This week’s FIFA-related headlines could be ripped from an entirely different section of this newspaper. FIFA President Gianni Infantino helped force out a judge from the organization’s ethics committee, as well as its chief prosecutor, even as the latter said there were “hundreds” of ethics committee cases still pending.

Another senior organization figure who was working with FIFA’s governance structure also was fired, reportedly because of Russian unhappiness with some of his initiatives. And all of this was before Infantino bashed these stories and others by calling them “fake news” and “alternative facts.”

The names in charge of FIFA have changed, after a U.S. investigation helped bring down a number of senior figures, but the organization as a whole still is broken. FIFA always will be broken as long as the World Cup makes money, and there is no changing that.

At its heart, FIFA exists solely to distribute the riches from the World Cup, its flagship tournament. Some of this means deciding which country gets to host the World Cup and reap benefits for itself. Some of it just means disbursing the untold millions of dollars that the organization itself earns. Is it any wonder that an organization with no oversight and ridiculous amounts of money became a hotbed for corruption?

Infantino, who was elected as FIFA’s president on promises of reform, has been no different. He helped consolidate power by introducing a “FIFA Bureau” consisting solely of him and the leaders of the six regional confederations. He’s pushing out people who disagree with him. Expecting him to be a major departure from the self-serving leaders who came before him, or the ones who will come after him, is and was simply foolish.

Sponsors, especially from nations outside Russia and Qatar — the locations of the next two World Cups — have been more hesitant to jump on board with an organization that is consistently in the headlines for the wrong reasons.

That said, huge companies such as VISA, Coca-Cola, McDonald’s and Anheuser-Busch all remain in the sponsorship fold. It’s difficult to imagine that FIFA bigwigs are feeling that much pressure. There will be plenty of money to go around, even if the Russian tournament next summer proves slightly less popular than previous incarnations.

Without a major change in the popularity of the World Cup, there will be no changing FIFA. As long as the money rolls in, there will be no stopping whoever happens to be in power. Already the organization seems determined on bloating the tournament to 48 teams for the 2026 edition. That will lead to a far more boring tournament, but more matches, and thus more revenue. FIFA will continue squeeze and prod its golden goose, because that’s exactly what the organization is set up to do.

Short takes

• U.S. Soccer is at it again, cannibalizing the National Women’s Soccer League for its own financial gain. The American governing body announced that the U.S. women’s national team will play Brazil, Japan and Australia in a tournament July 27 to Aug. 3, in the middle of the NWSL season. NWSL clubs will lose their best players for at least two games. I’ll never understand why U.S. Soccer helps fund the NWSL, then turns around and takes the league’s best players for weeks at a time.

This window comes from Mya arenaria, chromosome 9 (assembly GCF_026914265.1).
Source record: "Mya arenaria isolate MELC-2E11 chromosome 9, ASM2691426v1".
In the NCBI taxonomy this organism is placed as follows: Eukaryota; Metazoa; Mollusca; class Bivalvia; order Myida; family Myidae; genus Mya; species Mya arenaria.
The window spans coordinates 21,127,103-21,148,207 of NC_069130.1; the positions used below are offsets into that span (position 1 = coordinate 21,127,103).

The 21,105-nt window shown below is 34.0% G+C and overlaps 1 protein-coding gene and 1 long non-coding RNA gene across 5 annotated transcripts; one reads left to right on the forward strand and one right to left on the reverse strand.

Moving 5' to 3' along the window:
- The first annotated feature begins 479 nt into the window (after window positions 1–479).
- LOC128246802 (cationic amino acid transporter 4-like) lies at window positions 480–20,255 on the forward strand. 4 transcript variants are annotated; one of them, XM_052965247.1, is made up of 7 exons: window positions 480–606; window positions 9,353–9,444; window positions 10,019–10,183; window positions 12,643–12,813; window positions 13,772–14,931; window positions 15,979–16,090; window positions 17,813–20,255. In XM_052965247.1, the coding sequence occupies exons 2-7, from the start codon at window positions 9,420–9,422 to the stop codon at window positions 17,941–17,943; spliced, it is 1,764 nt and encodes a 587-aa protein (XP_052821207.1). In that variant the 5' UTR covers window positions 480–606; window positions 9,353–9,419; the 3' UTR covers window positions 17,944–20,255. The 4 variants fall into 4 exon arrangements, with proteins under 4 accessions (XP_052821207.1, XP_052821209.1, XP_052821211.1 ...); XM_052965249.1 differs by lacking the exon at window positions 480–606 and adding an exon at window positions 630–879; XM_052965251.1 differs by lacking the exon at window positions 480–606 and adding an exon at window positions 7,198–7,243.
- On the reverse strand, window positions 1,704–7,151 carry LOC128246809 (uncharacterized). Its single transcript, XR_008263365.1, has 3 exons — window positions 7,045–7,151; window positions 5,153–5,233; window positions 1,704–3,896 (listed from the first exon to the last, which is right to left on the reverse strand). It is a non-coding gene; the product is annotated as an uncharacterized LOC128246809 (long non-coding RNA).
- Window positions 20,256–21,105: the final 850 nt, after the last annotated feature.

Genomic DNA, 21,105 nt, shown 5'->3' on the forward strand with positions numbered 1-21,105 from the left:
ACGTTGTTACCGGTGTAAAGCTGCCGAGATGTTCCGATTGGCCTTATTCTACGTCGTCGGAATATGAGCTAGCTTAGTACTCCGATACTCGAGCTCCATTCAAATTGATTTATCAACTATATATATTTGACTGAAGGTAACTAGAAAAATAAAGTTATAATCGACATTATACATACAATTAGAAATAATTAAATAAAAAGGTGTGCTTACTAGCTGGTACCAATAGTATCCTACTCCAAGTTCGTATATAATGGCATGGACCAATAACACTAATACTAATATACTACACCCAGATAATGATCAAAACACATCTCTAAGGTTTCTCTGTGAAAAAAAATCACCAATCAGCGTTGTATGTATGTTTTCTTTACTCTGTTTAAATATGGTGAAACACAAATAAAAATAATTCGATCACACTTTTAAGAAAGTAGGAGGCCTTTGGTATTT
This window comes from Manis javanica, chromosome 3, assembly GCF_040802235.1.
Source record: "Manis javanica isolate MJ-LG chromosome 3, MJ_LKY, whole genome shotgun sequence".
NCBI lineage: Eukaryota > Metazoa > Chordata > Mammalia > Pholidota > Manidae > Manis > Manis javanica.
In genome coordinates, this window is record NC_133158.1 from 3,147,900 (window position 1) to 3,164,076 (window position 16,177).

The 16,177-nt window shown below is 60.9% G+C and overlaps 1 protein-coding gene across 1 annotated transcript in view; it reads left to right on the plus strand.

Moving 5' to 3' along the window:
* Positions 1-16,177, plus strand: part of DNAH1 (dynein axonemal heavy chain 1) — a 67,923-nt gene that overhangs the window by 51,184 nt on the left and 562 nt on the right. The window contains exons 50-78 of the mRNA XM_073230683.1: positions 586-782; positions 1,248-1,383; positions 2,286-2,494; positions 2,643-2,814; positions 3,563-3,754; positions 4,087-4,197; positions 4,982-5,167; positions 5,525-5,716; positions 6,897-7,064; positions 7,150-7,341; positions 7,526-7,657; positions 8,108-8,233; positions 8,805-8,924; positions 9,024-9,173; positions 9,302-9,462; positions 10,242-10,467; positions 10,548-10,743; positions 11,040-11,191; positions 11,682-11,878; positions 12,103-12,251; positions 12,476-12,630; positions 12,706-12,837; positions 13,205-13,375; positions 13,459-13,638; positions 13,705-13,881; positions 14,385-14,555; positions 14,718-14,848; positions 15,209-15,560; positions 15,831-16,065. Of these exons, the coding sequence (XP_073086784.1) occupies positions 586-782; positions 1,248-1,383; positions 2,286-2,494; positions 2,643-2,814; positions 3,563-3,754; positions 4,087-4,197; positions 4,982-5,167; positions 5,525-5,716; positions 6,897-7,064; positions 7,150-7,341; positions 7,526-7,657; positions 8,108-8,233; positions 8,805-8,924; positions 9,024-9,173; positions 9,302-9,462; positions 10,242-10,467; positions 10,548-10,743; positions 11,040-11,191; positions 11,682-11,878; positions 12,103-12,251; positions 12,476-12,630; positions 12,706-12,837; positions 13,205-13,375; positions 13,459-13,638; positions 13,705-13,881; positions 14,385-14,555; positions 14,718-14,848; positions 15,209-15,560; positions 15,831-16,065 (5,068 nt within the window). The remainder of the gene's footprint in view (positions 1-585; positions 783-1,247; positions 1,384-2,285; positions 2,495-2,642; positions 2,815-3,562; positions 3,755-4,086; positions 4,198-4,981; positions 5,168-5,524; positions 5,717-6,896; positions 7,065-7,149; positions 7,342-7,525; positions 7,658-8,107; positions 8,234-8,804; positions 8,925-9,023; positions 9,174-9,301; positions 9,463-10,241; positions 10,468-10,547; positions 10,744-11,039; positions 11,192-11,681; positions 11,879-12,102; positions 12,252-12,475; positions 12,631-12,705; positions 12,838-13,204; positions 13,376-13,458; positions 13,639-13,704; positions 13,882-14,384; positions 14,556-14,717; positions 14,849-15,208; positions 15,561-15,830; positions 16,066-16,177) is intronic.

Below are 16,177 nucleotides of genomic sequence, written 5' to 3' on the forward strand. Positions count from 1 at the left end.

• Lyon dominates women’s soccer in Europe, but owner Jean-Michel Aulus always is on the hunt for better players, with Twitter serving as his main recruiting method. U.S. Soccer filed an official tampering complaint with FIFA this week after Aulus tried to tweet-recruit Portland and USA midfielder Allie Long, who is under contract with the national team and allocated to the NWSL.

• Chelsea, sitting atop the Premier League table since November, clinched the championship with two matches to play with a 1-0 victory at West Bromwich Albion on Friday, the lone goal coming when substitute Michy Batshuayi scored in the 82nd minute. It’s Chelsea’s fifth Premier League crown and second in three seasons, but a big bounce-back after a 10th-place finish last season.


Premier League: Swansea City at Sunderland, 9 a.m. Saturday, NBCSN. Sunderland was the first team relegated from the Premier League this year, but it immediately started ruining things for fellow strugglers by beating Hull City last week. Now the Black Cats can do the same to Swansea City.

Premier League: Hull City at Crystal Palace, 6 a.m. Sunday, NBCSN. Crystal Palace might like to believe it’s safe from relegation, but a home loss to Hull would drag it back into the final-week relegation picture; a win would see it to safety. This game will feel like a relegation playoff.

Serie A: Juventus at Roma, 3 p.m. Sunday, beIN. Juventus is into the Champions League final, but the Old Lady hasn’t quite wrapped up yet another Serie A title. A draw would be enough to give them a sixth consecutive title and consign Roma to yet another top-three consolation, the club’s fourth in four years.

MLS: New York City at Dallas, 7 p.m. Sunday, FS1. Dallas appears to be the class of MLS again this year. NYC, hovering around the top of the Eastern standings, will get an early test in what could be a preview of an MLS Cup final. This is as close to a marquee matchup as you can get.